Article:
Beethoven's only opera, Fidelio, was composed about 1803. As do so many of
the composer's works, it glorifies the struggle against tyranny and
celebrates heroism and humanitarianism. The first performance, which took
place in Vienna in 1805, was ill-received; and the opera required 10 years
of revision before it was accepted by the public in 1814. Beethoven wrote
four overtures to his opera: three are known as the "Leonore Overtures"
(named after the heroine of the opera); the fourth, the Overture to
Fidelio, is the version now used as a prelude to the opera .The music of
Leonore No. 3 refers to the climax of the story in the last act of Fidelio.
Today, it is usually played as an interlude between the second and third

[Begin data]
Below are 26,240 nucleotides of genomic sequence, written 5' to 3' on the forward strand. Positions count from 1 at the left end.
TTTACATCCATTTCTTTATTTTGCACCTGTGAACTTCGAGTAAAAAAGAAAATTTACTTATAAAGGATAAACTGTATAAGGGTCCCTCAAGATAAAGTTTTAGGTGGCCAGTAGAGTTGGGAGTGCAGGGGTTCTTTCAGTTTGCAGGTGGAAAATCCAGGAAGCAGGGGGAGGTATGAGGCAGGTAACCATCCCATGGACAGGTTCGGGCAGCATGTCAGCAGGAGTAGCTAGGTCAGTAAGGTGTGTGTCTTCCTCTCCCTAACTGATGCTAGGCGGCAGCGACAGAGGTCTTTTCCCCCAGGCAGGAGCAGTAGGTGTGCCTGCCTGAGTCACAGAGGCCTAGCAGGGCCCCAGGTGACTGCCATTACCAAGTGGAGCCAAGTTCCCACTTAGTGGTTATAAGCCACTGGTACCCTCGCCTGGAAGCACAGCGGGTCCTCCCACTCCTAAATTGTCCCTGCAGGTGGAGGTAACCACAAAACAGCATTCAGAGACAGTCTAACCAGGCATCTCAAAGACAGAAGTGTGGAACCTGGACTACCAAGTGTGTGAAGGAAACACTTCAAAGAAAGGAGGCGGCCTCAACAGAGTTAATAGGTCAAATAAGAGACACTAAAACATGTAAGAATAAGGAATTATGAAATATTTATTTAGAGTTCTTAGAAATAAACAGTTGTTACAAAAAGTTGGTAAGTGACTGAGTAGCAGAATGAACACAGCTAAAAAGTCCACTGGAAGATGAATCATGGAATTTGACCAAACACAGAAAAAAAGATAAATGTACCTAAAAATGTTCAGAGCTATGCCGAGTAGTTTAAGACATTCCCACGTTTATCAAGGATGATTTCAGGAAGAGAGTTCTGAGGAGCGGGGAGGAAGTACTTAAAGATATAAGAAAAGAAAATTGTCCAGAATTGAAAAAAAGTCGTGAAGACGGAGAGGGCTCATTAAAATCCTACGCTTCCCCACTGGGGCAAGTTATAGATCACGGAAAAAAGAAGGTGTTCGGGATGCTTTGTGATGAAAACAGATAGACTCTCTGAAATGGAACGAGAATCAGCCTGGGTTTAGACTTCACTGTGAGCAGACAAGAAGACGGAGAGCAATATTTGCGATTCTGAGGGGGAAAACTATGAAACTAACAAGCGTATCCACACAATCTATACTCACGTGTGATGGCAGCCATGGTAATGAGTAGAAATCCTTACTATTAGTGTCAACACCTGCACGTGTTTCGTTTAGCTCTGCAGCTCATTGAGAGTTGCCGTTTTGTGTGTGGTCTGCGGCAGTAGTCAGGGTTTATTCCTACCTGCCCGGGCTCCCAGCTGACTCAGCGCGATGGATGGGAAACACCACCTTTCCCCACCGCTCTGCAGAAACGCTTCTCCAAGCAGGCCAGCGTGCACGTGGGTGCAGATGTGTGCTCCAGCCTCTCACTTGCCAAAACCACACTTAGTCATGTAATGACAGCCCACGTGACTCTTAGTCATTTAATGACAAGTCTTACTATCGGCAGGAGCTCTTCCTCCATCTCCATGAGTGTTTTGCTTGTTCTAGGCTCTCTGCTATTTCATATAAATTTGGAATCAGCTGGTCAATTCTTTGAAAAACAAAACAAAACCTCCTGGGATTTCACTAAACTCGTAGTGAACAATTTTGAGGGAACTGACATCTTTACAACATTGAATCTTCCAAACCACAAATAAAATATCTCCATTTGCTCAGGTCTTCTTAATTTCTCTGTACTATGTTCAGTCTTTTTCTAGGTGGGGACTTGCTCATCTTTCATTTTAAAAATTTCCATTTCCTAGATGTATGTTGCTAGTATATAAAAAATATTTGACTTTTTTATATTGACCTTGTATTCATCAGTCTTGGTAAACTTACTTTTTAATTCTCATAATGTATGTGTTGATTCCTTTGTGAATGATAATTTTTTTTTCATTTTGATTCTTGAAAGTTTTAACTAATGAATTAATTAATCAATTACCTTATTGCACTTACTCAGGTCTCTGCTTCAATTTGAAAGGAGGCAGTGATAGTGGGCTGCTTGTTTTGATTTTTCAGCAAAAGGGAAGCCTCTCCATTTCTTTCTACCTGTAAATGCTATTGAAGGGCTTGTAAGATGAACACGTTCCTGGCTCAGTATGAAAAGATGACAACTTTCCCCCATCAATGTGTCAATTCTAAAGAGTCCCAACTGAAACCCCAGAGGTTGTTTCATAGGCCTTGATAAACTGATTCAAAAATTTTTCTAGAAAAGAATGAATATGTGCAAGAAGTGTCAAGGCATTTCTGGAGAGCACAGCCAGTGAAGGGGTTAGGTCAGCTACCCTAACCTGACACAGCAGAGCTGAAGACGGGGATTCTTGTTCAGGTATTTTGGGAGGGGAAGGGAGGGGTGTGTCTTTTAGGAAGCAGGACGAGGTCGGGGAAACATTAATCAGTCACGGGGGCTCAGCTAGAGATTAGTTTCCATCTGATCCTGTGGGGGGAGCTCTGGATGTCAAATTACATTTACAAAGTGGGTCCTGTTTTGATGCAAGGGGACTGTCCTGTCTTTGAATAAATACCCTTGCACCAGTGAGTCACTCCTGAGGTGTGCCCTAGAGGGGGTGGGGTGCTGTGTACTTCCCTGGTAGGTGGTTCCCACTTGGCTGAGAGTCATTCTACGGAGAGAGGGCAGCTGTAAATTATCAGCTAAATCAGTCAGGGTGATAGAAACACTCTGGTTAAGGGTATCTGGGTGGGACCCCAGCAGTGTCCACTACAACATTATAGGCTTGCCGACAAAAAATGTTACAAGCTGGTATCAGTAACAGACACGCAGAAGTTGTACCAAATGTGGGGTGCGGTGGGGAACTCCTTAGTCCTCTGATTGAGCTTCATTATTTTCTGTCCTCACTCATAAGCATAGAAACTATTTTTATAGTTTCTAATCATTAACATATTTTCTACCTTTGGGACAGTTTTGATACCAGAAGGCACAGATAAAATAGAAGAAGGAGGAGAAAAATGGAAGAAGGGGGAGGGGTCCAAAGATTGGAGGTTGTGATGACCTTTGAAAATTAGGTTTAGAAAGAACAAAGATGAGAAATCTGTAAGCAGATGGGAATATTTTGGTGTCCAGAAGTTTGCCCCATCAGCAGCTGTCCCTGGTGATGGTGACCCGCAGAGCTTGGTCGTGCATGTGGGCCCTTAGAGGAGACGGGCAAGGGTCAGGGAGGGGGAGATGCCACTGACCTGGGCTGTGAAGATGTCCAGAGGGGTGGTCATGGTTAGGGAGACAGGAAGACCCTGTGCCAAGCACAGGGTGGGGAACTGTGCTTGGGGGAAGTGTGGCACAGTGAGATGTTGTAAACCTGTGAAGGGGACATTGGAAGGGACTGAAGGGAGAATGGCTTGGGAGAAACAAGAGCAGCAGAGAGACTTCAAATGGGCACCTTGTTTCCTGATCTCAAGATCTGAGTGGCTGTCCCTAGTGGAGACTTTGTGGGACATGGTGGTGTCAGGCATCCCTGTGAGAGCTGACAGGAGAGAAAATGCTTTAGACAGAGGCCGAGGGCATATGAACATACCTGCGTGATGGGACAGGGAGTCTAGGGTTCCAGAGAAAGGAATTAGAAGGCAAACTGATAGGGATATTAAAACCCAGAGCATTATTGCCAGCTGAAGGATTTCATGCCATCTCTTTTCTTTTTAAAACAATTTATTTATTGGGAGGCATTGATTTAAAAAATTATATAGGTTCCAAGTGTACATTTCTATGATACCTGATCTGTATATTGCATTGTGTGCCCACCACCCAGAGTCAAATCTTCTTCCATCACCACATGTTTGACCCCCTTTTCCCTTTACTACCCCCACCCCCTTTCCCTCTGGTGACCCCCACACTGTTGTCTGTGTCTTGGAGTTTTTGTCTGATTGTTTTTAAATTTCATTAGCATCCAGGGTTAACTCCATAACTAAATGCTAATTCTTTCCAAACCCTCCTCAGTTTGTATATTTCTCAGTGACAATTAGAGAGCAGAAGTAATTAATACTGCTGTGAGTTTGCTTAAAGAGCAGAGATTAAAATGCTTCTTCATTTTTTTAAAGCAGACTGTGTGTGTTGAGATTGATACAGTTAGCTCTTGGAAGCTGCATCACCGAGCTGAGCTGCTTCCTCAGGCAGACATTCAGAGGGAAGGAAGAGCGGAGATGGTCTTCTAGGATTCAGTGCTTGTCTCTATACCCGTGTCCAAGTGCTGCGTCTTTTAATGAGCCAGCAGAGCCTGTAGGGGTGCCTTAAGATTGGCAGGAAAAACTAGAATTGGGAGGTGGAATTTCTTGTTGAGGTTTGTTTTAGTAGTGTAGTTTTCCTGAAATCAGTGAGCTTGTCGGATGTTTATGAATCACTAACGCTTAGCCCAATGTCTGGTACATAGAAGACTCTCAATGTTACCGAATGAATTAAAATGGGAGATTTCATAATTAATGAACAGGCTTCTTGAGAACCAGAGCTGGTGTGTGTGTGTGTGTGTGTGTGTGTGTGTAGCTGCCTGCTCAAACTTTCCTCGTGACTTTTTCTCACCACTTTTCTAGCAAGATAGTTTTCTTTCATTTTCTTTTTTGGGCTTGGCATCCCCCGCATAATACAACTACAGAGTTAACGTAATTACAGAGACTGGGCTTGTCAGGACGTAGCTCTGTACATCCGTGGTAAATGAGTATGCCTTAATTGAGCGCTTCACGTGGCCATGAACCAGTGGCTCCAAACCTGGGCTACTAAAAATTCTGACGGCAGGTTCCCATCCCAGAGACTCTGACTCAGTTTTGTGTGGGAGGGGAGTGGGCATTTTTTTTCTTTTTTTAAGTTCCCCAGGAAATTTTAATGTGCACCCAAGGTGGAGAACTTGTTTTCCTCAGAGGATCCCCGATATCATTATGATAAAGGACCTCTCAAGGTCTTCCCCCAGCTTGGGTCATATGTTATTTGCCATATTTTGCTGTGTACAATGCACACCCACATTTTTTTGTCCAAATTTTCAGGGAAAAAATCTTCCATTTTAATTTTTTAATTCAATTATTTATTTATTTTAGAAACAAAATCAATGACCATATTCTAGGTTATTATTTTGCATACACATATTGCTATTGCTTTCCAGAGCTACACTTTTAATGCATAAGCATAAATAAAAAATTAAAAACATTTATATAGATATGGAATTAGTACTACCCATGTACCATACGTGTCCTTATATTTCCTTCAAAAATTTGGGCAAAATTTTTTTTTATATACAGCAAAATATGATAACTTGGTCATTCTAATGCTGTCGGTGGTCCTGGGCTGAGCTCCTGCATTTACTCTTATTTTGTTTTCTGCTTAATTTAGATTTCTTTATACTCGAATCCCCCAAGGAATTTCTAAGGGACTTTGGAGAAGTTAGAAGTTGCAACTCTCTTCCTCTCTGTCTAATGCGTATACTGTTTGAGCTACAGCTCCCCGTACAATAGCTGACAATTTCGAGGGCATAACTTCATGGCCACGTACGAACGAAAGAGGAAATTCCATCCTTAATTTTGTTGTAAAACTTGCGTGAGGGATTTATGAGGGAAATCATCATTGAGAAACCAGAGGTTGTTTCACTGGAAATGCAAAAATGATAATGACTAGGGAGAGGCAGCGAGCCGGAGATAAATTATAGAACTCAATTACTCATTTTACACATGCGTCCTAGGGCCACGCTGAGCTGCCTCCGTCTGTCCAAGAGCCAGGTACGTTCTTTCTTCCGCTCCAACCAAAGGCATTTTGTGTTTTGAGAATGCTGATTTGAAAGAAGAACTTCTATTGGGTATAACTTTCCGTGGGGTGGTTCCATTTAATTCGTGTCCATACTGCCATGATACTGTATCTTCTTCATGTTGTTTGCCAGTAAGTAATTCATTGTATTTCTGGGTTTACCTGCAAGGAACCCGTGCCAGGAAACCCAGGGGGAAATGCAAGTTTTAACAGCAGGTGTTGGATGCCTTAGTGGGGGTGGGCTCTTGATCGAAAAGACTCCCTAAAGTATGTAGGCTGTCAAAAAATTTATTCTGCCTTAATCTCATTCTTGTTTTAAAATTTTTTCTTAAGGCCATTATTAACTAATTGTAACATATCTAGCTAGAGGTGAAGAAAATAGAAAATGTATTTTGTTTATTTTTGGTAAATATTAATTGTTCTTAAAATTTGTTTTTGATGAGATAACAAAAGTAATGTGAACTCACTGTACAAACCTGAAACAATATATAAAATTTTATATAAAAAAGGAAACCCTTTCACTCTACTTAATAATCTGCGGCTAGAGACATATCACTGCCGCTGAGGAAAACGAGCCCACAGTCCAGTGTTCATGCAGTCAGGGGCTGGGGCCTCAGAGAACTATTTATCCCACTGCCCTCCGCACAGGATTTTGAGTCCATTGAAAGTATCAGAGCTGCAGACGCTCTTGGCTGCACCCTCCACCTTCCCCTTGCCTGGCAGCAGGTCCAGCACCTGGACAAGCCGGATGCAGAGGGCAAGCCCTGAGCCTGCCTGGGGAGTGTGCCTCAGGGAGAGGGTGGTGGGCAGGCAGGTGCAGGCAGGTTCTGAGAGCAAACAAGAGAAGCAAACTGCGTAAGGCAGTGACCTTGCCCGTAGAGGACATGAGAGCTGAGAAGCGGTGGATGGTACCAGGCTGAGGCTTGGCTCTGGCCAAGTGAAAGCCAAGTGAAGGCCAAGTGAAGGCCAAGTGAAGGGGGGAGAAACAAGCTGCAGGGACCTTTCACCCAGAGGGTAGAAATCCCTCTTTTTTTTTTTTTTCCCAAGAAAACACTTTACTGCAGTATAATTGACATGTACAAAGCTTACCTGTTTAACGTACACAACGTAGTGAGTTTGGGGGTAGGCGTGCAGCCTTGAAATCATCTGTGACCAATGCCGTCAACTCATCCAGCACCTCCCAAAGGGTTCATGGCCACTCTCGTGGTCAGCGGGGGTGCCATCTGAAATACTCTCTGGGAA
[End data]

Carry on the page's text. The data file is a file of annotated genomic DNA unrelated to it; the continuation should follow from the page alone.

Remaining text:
acts of the opera.
This recording is part of Leonard Bernstein's Beethoven cycle, recorded
primarily with the Vienna Philharmonic Orchestra in the early 1980s.
Writing in The New York Times, critic John J. O'Connor stated: "As Mr.
Bernstein says, there is 'no single body of work in the universe of
orchestral music that is in any way comparable to this one.' Conducted with
intense dedication and soaring spirits by Mr. Bernstein, these recordings
are superb, both visually and aurally."